One of my favorite episodes of Seinfeld is when we first get introduced to the now famous “Soup Nazi.” His famous line, of course, is quoted in the title.
Browsing the headlines over on Digg.com this afternoon, I read that Chinese authorities have said “No Bible For You” to the athletes as they placed the Bible on the ban list for the 2008 Olympics. The news is just breaking, and the story could change, but there are several sites reporting it. They also recommend that you only bring one Bible if coming to China for the games. If you know anything about China, this will not be a surprise to you. They aren’t exactly pro-Christian there, but the amazing thing is that God is still working. In fact, the Chinese church in 1997 was seeing a growth of 10,000 new converts every day. Despite their best efforts to stop it, God’s Word is still spreading in China and changing lives.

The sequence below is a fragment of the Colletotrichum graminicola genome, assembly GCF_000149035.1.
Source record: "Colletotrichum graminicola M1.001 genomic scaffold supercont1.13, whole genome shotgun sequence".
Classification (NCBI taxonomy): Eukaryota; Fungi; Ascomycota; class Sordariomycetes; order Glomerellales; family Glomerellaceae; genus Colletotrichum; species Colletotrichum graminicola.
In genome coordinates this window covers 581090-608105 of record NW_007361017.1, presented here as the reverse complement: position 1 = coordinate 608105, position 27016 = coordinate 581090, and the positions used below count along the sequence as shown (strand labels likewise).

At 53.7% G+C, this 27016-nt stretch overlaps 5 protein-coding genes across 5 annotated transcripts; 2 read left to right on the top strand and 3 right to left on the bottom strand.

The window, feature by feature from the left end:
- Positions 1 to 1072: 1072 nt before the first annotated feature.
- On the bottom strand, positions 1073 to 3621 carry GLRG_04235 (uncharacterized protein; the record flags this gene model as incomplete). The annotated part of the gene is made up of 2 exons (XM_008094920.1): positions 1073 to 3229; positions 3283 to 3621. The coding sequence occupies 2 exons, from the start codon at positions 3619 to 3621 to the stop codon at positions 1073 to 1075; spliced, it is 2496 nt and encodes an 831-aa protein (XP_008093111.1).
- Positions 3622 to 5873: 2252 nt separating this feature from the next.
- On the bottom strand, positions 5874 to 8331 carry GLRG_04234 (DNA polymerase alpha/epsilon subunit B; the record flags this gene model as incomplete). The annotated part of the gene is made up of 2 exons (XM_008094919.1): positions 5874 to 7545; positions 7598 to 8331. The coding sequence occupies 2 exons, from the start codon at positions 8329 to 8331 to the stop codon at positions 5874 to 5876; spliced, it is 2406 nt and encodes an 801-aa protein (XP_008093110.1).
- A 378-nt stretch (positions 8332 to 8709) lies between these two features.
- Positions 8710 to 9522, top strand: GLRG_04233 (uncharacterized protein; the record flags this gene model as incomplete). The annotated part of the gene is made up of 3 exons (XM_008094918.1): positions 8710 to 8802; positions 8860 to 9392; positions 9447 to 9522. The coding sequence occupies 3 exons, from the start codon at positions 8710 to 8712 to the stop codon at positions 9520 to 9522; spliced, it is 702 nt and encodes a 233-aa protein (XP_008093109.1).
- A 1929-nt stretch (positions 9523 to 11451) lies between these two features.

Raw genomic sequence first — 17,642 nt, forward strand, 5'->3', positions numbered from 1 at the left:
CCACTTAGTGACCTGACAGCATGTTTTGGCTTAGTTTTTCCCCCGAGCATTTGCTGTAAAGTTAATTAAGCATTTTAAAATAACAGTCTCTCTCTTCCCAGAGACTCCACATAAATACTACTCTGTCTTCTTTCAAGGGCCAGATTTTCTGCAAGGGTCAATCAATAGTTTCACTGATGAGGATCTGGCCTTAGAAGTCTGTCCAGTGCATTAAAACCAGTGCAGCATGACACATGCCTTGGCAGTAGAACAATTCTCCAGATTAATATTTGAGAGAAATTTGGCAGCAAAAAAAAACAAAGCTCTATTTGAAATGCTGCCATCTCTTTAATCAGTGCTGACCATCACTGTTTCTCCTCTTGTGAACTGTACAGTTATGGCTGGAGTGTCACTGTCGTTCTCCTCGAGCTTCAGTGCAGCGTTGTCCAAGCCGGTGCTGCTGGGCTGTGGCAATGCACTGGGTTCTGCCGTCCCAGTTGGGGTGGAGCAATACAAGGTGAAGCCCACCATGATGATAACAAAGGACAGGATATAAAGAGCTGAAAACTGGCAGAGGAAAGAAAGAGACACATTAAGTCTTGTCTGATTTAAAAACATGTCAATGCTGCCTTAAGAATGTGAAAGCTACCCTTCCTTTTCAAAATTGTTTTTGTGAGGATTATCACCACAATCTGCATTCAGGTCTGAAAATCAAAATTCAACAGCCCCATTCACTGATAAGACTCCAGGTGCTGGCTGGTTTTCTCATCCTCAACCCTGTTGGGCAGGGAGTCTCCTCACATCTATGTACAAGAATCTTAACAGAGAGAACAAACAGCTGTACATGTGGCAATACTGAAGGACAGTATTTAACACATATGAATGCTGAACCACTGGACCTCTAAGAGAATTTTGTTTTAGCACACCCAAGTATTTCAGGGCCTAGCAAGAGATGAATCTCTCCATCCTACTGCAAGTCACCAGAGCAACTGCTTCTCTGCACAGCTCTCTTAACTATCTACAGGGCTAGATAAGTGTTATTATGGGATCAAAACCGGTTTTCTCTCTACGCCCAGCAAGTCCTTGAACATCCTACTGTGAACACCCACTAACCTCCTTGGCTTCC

In fact, Olympic organisers in China said there would be no restrictions on Bibles in the Olympic village. Later, the reporter for the Italian newspaper unconvincingly defended his story by asserting that a ban on “pamphlets and materials used for any religious or political activity or display” meant Bibles, even after the Chinese issued a clarification changing the banned category to “promotional materials”.
On the other side of the ocean, America is drowning in God’s Word and we still choose not to read it. There are “literally hundreds of different translations” of the Bible into English according to the International Bible Society. Perhaps it’s because we have it everywhere that God’s Word seems so unimportant to us.
It was with this in mind that we decided to create our own secondary theme for the 30 Hour Famine this year. We’re calling it “A Famine For God’s Word” (Based on Amos 8:11) and we’ll focus not only on fighting physical hunger in the world, but spiritual hunger in our own lives and in our communities. One early idea is to create a 30 day journal or activity that has students read a verse or two a day for 30 days and reflect on it. In the end, it’s all about teaching students to read the Bible regularly and thus be transformed by it.